Almost one million unemployed Australians will have their JobSeeker payments cut when the coronavirus supplement ends, the government is set to announce on Tuesday.
Prime Minister Scott Morrison is instead expected to announce a small permanent increase to the dole for when the $150-a-fortnight boost to the payment expires on March 31 .
The increase to the pre-pandemic Jobseeker rate of $565 a fortnight is understood to be no more than $7 a day, news.com.au reported.
That means jobless Australians can expect a maximum of $663 in their bank account every two weeks come April 1.
The government is set to announce the end of the coronavirus supplement first put in place in March of last year. Pictured, people are seen in long queues outside the Centrelink office in Southport, Gold Coast last year
Mutual obligations though will remain in place – meaning the unemployed will have to prove they are looking for a job and take part in work for the dole schemes.
The change will mark the end of the fortnightly supplement to JobSeeker first announced when the Covid-19 pandemic took hold last year.
The supplement’s original rate was $550 a fortnight – effectively doubling the JobSeeker rate – before being reduced to $250 after six months and $150 from January 1.
The government is adamant the coronavirus supplement will end as scheduled, but confirmed it is looking to increase the rate of JobSeeker rather than allowing it to return to $40 a day.
‘In terms of the rate and its future, we will consider that in the normal expenditure review committee process, and that’s what we’re doing right now,’ Treasurer Josh Frydenberg said.
Social advocacy group Anglicare Australia said its polling of service agencies across the country showed 100 per cent of respondents said any cut would see more people needing help.
Pictured: Treasurer Josh Frydenberg. The government is instead expected to announce a small permanent increase to the pre-pandemic dole rate
New figures show 785,000 jobs were created in the past seven months, while the unemployment rate dropped from 7.5 per cent in July to 6.6 per cent
‘The old rate of JobSeeker was frozen for decades, leaving hundreds of thousands of people trapped in poverty,’ Anglicare executive director Kasy Chambers said.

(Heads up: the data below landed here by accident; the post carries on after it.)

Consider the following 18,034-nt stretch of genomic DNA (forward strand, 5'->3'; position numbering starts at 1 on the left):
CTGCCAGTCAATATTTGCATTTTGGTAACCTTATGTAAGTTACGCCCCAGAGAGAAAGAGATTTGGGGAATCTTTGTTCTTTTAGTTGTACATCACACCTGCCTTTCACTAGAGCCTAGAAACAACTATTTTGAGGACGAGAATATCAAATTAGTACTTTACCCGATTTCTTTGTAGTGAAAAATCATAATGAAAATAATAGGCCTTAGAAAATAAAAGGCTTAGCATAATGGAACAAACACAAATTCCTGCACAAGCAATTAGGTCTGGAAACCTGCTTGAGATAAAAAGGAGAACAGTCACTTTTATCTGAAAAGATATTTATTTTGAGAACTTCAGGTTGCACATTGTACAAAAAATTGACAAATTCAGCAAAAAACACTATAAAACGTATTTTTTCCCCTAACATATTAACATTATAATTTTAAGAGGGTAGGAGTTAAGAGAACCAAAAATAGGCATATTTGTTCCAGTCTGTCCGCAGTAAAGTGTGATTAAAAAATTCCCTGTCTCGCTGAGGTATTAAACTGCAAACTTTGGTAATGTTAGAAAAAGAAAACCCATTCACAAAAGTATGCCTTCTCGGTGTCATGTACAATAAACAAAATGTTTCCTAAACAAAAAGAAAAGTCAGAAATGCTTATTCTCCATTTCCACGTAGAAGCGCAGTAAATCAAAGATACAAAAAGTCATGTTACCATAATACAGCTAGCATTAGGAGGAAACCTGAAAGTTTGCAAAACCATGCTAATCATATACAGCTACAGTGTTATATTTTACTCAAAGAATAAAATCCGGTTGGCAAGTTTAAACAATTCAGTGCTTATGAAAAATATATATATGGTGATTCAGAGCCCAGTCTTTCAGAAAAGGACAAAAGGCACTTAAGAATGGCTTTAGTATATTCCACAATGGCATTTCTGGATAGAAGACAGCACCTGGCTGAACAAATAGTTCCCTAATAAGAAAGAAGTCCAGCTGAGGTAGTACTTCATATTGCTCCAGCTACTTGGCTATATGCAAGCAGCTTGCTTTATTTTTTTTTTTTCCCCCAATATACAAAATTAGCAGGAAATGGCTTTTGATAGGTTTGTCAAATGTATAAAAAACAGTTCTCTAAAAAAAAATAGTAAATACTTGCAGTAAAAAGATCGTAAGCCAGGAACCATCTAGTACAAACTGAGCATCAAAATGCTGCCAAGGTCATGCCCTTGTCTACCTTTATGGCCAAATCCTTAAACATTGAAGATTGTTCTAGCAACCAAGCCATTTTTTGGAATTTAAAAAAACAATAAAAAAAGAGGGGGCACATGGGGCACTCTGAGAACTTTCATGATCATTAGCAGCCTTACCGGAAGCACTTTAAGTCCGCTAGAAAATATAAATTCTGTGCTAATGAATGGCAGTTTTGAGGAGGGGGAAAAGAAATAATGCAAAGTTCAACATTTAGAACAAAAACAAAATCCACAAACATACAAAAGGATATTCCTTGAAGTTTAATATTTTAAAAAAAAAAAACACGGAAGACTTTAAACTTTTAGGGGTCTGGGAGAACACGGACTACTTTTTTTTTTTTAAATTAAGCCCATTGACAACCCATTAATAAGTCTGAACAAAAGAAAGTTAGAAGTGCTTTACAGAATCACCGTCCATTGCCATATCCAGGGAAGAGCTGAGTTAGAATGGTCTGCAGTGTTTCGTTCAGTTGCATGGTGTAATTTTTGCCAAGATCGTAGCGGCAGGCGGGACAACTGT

‘When the government raised the rate last year, it righted that wrong.’
The JobSeeker supplement was introduced alongside JobKeeper, with the latter provided as a lifeline to businesses impacted by coronavirus restrictions to help retain staff.
Treasurer Josh Frydenberg (pictured) while welcoming figures showing a decrease in JobKeeper recipients said some sectors will need support once the pandemic-inspired scheme cuts out
Recent figures from the Australian Taxation Office showed more than 2.13 million Australians were no longer receiving JobKeeper payments at the end of December.
There were 1.54 million employees eligible for the wage subsidy between October and December last year, down from 3.6 million between April and September.
The biggest decrease came in Western Australia, the Northern Territory and South Australia while Victoria reported the smallest decrease.
‘What these numbers show is a broad based recovery in the Australian labour market much better than we expected, even through the pandemic last year,’ Mr Frydenberg told ABC radio.
JobKeeper registrations between the first phase (April to September) and second phase (October to December) were down in:
– Retail trade (68 per cent)
– Accommodation and food services (52 per cent)
– Education and training (50 per cent)
– Wholesale trade (71 per cent)
– Construction (48 per cent)
JobKeeper will end on March 28 – six months later than first planned – but Mr Frydenberg conceded sectors like tourism, aviation and international education were still struggling and would need support once the pandemic-prompted scheme cuts out.
Mr Frydenberg said 785,000 jobs had been created in the past seven months, while the unemployment rate has dropped from 7.5 per cent in July to 6.6 per cent in December.
But ACTU secretary Sally McManus said the education, tourism and manufacturing sectors continue to be ‘smashed’ by the coronavirus pandemic.
‘What we say is JobKeeper should be extended for those businesses that are still affected by the coronavirus, through no fault of their own,’ she told the ABC.
Ms McManus said the support should continue ‘for as long as the pandemic is with us’.
Shadow treasurer Jim Chalmers says the government not only has to focus on supporting businesses through the pandemic but deal with the broader issues of stagnant wages, underemployment and job insecurity.
‘It’s not a recovery if it’s built on the back of less secure work or weaker wages growth.’